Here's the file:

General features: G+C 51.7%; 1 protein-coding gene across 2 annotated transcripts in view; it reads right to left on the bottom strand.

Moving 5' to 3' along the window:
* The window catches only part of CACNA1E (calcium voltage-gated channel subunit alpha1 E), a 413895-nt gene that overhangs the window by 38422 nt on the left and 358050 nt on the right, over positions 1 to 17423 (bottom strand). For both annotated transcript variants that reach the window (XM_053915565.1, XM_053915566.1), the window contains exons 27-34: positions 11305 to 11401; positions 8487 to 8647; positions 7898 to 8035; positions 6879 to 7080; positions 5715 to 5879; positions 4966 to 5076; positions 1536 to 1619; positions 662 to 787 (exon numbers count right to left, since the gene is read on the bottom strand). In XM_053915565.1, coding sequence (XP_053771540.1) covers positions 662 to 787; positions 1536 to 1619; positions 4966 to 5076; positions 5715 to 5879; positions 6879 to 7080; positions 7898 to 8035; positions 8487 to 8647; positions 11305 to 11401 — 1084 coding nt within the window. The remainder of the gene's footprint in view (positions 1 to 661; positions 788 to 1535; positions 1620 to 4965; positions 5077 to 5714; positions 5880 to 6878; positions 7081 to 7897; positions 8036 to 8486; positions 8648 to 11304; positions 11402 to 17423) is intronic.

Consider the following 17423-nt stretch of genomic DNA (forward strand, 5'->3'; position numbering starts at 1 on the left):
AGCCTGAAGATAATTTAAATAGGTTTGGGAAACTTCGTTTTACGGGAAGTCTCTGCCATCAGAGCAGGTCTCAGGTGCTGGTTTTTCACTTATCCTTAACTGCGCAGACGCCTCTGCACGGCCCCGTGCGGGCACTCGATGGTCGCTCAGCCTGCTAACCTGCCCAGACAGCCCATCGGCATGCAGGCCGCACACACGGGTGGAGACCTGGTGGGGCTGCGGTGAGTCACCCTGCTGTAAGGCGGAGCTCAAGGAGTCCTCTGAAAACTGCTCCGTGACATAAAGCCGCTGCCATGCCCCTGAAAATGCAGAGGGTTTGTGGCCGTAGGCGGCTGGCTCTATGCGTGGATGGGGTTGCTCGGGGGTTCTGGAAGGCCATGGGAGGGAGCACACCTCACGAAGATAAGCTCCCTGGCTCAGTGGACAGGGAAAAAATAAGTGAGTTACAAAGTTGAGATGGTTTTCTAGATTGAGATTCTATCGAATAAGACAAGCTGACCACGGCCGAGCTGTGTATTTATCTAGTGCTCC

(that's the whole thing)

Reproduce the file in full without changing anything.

General features: G+C 51.7%; 1 protein-coding gene across 2 annotated transcripts in view; it reads right to left on the bottom strand.

Moving 5' to 3' along the window:
* The window catches only part of CACNA1E (calcium voltage-gated channel subunit alpha1 E), a 413895-nt gene that overhangs the window by 38422 nt on the left and 358050 nt on the right, over positions 1 to 17423 (bottom strand). For both annotated transcript variants that reach the window (XM_053915565.1, XM_053915566.1), the window contains exons 27-34: positions 11305 to 11401; positions 8487 to 8647; positions 7898 to 8035; positions 6879 to 7080; positions 5715 to 5879; positions 4966 to 5076; positions 1536 to 1619; positions 662 to 787 (exon numbers count right to left, since the gene is read on the bottom strand). In XM_053915565.1, coding sequence (XP_053771540.1) covers positions 662 to 787; positions 1536 to 1619; positions 4966 to 5076; positions 5715 to 5879; positions 6879 to 7080; positions 7898 to 8035; positions 8487 to 8647; positions 11305 to 11401 — 1084 coding nt within the window. The remainder of the gene's footprint in view (positions 1 to 661; positions 788 to 1535; positions 1620 to 4965; positions 5077 to 5714; positions 5880 to 6878; positions 7081 to 7897; positions 8036 to 8486; positions 8648 to 11304; positions 11402 to 17423) is intronic.

Consider the following 17423-nt stretch of genomic DNA (forward strand, 5'->3'; position numbering starts at 1 on the left):
AGCCTGAAGATAATTTAAATAGGTTTGGGAAACTTCGTTTTACGGGAAGTCTCTGCCATCAGAGCAGGTCTCAGGTGCTGGTTTTTCACTTATCCTTAACTGCGCAGACGCCTCTGCACGGCCCCGTGCGGGCACTCGATGGTCGCTCAGCCTGCTAACCTGCCCAGACAGCCCATCGGCATGCAGGCCGCACACACGGGTGGAGACCTGGTGGGGCTGCGGTGAGTCACCCTGCTGTAAGGCGGAGCTCAAGGAGTCCTCTGAAAACTGCTCCGTGACATAAAGCCGCTGCCATGCCCCTGAAAATGCAGAGGGTTTGTGGCCGTAGGCGGCTGGCTCTATGCGTGGATGGGGTTGCTCGGGGGTTCTGGAAGGCCATGGGAGGGAGCACACCTCACGAAGATAAGCTCCCTGGCTCAGTGGACAGGGAAAAAATAAGTGAGTTACAAAGTTGAGATGGTTTTCTAGATTGAGATTCTATCGAATAAGACAAGCTGACCACGGCCGAGCTGTGTATTTATCTAGTGCTCC